Calculating Napier's logarithm

We’ll show that

  \[ \frac{x}{10^7} = e^{-\left(\frac{y}{10^7}\right)}, \]    

The point $Q$ moves at a constant speed of $10^7$, so we have $dy/dt = 10^7.$ Since $P$ moves at a speed that is proportional to the distance $x$ left to travel we have $dx/dt = -x.$ From this we see that

  \[ dy/dx = -\frac{10^7}{x}, \]    

which gives

  \[ y = -10^7 \ln {cx}, \]    

for some constant $c.$

We can work out the value of $c$ using our initial conditions. At the start, the point $P$ still needs to travel the whole length of the line segment $AB$, which is $10^7$. Therefore $x_0 = 10^7$. The point $Q$ hasn’t gone anywhere yet, so $y_0 = 0.$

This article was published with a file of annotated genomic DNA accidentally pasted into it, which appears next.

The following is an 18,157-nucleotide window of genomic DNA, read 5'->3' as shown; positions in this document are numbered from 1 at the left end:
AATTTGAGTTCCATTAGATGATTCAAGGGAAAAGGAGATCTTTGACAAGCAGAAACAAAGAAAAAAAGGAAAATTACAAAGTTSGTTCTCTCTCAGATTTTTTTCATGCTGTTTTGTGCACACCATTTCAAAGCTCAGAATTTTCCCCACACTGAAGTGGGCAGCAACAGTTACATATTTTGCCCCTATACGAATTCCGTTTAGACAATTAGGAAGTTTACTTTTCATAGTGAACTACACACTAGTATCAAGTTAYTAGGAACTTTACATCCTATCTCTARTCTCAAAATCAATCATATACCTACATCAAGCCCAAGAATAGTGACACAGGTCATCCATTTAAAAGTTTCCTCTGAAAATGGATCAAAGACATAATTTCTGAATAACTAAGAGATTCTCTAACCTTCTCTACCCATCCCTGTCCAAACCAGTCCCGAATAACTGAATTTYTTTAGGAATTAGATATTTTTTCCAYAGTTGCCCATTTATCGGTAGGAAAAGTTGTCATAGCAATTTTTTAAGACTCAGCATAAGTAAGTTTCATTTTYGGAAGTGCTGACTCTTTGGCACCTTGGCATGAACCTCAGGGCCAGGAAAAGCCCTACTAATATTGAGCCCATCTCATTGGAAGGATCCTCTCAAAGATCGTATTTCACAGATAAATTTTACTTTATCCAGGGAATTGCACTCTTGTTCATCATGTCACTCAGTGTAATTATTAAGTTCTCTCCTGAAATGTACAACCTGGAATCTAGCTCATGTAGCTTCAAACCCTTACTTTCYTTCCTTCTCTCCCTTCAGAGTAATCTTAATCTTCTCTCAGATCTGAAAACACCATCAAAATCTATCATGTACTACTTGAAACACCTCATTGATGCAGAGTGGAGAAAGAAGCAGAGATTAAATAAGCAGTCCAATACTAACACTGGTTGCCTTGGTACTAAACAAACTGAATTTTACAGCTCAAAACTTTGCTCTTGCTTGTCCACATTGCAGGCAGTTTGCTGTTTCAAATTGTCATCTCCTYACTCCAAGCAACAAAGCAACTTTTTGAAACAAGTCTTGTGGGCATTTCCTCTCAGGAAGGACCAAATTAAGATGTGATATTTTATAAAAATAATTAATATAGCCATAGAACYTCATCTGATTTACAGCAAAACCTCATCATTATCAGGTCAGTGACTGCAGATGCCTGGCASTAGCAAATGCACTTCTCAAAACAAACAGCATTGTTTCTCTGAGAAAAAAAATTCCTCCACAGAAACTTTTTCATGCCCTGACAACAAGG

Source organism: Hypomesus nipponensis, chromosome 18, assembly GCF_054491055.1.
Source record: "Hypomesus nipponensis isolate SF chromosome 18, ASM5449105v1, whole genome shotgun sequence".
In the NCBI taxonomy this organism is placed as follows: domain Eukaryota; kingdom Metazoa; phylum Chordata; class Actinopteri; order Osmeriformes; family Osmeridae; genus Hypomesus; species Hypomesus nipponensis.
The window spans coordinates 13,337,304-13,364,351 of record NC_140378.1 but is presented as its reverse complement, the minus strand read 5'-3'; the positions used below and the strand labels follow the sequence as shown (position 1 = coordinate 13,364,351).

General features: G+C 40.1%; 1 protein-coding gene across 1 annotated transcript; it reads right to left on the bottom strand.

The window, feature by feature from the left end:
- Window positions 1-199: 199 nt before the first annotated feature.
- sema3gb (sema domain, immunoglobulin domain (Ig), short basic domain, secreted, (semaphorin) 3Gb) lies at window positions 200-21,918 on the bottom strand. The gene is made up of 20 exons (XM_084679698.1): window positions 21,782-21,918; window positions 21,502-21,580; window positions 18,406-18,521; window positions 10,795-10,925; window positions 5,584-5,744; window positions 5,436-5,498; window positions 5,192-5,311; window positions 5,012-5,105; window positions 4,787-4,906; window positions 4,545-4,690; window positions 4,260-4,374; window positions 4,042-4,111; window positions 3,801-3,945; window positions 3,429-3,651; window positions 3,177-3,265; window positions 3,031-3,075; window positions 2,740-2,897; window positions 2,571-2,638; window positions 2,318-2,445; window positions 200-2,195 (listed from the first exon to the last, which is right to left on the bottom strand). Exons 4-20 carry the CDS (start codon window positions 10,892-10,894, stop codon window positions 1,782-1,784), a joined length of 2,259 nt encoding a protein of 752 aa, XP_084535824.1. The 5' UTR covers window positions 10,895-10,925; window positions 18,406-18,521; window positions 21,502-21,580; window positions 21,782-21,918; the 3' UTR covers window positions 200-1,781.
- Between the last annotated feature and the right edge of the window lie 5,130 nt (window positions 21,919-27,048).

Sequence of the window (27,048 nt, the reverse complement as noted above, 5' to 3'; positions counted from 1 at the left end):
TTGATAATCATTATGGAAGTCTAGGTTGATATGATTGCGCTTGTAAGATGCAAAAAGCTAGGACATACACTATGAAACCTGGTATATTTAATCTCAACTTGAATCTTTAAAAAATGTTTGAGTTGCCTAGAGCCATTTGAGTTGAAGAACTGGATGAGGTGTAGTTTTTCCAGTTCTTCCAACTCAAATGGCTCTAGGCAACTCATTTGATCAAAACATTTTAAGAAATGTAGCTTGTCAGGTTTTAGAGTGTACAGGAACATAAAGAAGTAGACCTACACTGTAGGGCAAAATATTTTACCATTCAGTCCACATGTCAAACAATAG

Plugging this into the expression above gives

  \[ 0 = -10^7 \ln {c10^7}, \]    

so

  \[ e^0 = 1 = c10^7. \]    

Therefore,

  \[ c = \frac{1}{10^7}, \]    

so

  \[ y = -10^7 \ln {\frac{x}{10^7}}, \]    

and

  \[ \frac{x}{10^7} = e^{-\left(\frac{y}{10^7}\right)}, \]    

which is what we wanted to show.

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